Gene Krupa

Drums Drums Drums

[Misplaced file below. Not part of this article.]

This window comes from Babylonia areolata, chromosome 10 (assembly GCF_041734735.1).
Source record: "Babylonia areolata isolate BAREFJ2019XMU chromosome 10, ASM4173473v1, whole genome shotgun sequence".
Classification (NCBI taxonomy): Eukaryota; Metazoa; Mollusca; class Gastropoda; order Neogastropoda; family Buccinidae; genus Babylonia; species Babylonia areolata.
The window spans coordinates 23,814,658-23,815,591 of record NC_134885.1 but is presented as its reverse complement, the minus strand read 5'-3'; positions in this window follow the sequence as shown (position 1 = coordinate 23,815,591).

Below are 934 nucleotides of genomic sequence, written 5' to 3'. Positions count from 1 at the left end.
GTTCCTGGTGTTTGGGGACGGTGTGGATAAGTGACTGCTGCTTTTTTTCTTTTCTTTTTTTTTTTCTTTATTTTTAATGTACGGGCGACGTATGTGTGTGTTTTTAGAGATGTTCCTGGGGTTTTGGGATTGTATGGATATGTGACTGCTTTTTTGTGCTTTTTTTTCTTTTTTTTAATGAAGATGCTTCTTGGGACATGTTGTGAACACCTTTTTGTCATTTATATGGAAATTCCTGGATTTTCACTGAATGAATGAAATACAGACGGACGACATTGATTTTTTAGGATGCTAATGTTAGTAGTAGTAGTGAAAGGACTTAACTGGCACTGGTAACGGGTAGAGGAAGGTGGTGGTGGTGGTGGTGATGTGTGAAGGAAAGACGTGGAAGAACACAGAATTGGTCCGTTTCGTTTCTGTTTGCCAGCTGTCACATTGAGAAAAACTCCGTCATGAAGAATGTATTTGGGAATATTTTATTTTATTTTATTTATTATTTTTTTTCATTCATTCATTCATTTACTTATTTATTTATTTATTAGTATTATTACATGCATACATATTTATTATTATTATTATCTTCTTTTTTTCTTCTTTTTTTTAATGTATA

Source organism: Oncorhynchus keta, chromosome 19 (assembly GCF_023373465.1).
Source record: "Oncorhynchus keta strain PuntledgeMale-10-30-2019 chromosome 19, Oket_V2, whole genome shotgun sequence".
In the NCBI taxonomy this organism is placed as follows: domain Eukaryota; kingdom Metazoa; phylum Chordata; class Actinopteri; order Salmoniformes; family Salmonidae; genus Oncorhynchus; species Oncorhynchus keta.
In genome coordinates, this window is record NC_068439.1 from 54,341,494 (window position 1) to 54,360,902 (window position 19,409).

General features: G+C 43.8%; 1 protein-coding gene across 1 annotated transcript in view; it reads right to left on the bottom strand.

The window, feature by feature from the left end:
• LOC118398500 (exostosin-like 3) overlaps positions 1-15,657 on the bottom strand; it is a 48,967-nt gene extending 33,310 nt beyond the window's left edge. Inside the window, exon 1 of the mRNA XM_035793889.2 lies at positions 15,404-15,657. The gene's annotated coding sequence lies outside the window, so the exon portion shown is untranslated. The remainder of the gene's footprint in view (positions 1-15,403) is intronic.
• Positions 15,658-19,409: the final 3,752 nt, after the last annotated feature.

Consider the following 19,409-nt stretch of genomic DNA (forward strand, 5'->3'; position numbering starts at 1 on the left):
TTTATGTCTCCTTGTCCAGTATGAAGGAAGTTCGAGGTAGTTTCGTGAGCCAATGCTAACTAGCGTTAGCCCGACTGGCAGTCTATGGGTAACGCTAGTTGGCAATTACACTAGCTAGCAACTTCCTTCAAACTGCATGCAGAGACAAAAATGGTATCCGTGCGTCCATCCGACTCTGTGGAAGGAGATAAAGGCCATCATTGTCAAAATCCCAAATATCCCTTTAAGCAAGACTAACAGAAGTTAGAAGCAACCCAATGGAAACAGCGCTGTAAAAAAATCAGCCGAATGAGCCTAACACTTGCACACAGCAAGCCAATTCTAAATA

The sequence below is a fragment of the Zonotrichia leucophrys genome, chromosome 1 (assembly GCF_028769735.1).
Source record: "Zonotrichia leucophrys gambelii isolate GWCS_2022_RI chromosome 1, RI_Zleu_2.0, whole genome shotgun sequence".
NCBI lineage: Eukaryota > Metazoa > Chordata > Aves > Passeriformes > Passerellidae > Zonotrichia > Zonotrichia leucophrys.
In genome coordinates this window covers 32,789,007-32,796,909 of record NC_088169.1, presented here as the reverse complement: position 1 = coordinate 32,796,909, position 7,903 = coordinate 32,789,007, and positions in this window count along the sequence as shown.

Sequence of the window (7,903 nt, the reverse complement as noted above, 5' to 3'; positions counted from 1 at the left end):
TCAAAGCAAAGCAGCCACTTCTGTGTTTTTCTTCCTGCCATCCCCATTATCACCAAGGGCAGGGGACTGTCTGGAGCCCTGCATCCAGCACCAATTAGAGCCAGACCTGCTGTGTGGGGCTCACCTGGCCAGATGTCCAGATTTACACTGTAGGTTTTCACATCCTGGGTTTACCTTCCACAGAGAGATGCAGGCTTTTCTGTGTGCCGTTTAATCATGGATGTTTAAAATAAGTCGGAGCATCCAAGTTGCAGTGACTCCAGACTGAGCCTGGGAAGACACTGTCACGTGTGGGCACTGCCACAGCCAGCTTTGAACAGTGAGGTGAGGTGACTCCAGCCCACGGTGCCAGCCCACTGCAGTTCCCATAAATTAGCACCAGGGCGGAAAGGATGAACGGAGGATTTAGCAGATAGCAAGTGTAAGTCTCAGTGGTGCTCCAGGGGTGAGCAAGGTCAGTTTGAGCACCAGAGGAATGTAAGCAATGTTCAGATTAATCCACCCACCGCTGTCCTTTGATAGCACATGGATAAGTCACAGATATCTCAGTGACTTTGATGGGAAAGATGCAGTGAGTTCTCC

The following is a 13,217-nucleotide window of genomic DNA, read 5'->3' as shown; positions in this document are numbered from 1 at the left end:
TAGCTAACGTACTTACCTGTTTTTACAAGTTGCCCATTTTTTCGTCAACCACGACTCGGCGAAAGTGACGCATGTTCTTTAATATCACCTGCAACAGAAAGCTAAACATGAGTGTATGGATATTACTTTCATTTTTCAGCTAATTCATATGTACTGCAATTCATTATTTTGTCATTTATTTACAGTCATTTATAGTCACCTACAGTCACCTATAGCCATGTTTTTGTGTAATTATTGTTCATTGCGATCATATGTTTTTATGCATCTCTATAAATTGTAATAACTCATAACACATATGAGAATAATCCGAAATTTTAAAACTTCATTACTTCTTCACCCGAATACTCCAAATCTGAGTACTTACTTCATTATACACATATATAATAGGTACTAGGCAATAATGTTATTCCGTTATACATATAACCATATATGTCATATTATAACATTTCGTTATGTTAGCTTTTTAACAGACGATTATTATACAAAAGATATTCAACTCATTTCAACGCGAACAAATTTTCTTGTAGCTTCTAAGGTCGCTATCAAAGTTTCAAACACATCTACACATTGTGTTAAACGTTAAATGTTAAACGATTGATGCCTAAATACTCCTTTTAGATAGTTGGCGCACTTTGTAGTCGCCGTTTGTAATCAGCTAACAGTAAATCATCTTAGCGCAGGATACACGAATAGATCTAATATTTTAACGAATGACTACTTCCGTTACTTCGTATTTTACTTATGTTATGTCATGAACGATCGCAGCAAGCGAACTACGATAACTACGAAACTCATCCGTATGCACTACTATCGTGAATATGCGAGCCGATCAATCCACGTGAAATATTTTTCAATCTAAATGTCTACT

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This 20-song collection, evidently made up of radio airchecks that are effectively out of copyright overseas, makes a good companion to Sony's Gene Krupa hits and Anita O'Day/Roy Eldridge collections. It doesn't have "Let Me Off Uptown," but it does include O'Day's extraordinary "Boogie Blues," "Bolero at the Savoy," and "Massachusetts," and performances by scat-singing star Leo Watson. Further, Roy Eldridge is featured on at least half the cuts here in prominent solos, but the producers have also included tracks by the later Krupa line-ups, which included Charlie Ventura and Gerry Mulligan, working in leaner, more modern jazz surroundings. The sound quality is above average for the period, with minimal distortion and a clean, close sound. The drums, of course, are prominent (nowhere more so than on "Wire Brush Stomp"), but the solos by Eldridge and the other featured members of Krupa's various bands also come out loud and richly textured. Of the music itself, there's only one really weak link here, Krupa's much-too-fast treatment of the Richard Rodgers/Lorenz Hart waltz "Lover," and it is more than made up for by the presence of O'Day's singing on "That's What You Think." And it's all budget priced too.

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